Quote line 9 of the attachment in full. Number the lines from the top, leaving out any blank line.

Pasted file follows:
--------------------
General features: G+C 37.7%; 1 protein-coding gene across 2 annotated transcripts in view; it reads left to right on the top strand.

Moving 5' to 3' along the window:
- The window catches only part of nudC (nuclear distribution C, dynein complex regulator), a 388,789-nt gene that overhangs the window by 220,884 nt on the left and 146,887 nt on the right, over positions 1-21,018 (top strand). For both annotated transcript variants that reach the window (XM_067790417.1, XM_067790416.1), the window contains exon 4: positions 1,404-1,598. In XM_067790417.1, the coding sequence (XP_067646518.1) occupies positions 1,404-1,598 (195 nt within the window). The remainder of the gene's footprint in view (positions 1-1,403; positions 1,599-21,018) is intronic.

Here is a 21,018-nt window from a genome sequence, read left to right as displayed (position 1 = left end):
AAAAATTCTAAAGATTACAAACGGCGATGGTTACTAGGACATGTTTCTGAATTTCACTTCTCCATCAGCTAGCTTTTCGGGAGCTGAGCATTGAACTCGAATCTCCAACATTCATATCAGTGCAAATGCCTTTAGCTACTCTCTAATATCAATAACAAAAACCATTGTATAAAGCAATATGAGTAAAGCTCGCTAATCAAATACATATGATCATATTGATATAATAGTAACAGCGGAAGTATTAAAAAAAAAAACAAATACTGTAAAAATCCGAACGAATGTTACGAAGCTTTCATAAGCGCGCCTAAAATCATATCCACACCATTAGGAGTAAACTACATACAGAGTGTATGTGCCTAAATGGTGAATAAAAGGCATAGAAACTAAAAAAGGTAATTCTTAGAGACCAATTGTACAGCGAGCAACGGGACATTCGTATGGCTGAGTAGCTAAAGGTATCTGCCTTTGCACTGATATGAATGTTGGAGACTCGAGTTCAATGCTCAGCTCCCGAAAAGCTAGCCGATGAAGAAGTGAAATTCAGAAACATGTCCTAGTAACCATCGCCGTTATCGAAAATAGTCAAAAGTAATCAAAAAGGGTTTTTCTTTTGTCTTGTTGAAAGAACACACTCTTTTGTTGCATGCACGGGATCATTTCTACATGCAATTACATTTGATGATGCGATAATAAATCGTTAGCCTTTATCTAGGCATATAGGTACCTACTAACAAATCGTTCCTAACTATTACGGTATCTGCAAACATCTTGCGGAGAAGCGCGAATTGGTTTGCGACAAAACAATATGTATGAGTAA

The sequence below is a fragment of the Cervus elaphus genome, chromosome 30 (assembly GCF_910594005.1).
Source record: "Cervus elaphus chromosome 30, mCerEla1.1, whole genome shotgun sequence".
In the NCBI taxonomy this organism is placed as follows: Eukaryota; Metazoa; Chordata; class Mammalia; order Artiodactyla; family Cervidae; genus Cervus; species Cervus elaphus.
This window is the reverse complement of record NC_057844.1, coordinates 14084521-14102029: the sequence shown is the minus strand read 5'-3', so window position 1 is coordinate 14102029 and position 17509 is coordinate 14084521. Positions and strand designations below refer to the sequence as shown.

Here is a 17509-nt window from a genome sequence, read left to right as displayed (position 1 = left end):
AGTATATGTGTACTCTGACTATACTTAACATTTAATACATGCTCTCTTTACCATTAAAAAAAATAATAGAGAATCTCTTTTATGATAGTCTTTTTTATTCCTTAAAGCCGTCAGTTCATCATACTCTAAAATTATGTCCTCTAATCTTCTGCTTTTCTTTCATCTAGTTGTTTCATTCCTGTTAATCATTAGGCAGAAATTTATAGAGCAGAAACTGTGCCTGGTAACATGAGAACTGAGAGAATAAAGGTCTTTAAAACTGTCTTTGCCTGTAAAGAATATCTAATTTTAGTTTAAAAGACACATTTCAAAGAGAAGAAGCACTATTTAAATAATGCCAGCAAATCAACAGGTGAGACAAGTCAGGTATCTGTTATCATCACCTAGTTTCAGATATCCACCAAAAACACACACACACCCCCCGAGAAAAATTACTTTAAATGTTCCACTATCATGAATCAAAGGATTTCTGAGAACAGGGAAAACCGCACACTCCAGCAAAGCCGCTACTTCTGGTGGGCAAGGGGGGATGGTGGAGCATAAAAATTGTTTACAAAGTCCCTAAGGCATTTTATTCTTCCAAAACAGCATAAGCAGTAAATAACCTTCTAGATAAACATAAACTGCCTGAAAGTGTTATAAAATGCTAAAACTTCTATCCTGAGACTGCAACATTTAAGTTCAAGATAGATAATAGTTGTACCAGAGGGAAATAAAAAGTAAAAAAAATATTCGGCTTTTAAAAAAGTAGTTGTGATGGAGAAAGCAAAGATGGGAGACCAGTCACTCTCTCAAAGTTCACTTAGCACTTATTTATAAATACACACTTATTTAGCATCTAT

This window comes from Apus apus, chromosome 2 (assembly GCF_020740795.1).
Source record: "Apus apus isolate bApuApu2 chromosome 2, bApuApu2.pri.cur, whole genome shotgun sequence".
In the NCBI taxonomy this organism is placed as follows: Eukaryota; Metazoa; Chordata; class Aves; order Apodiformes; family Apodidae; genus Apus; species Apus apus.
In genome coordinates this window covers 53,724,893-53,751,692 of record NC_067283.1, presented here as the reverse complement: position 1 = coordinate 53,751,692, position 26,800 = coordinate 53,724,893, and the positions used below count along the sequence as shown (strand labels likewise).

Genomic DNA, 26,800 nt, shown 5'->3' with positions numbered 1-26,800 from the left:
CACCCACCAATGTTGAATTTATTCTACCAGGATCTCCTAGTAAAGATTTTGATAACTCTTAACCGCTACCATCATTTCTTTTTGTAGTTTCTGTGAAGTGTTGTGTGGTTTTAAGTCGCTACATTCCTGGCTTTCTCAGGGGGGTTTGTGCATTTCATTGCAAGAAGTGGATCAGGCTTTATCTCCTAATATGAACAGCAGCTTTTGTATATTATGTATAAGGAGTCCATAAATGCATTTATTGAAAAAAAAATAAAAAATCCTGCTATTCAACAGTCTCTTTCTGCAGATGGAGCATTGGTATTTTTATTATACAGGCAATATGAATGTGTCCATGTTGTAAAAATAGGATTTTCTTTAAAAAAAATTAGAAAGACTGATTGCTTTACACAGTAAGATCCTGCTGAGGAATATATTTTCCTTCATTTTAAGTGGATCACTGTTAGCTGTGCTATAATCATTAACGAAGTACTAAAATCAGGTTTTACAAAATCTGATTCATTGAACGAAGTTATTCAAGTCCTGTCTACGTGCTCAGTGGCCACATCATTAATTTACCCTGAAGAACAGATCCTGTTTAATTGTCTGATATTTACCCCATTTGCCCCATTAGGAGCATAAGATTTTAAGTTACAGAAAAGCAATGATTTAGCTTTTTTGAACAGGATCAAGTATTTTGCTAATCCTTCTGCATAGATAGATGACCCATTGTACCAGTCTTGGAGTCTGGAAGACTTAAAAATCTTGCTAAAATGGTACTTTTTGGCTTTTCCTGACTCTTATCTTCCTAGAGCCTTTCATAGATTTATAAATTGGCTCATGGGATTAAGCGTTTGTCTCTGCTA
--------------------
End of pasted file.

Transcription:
This window is the reverse complement of record NC_057844.1, coordinates 14084521-14102029: the sequence shown is the minus strand read 5'-3', so window position 1 is coordinate 14102029 and position 17509 is coordinate 14084521. Positions and strand designations below refer to the sequence as shown.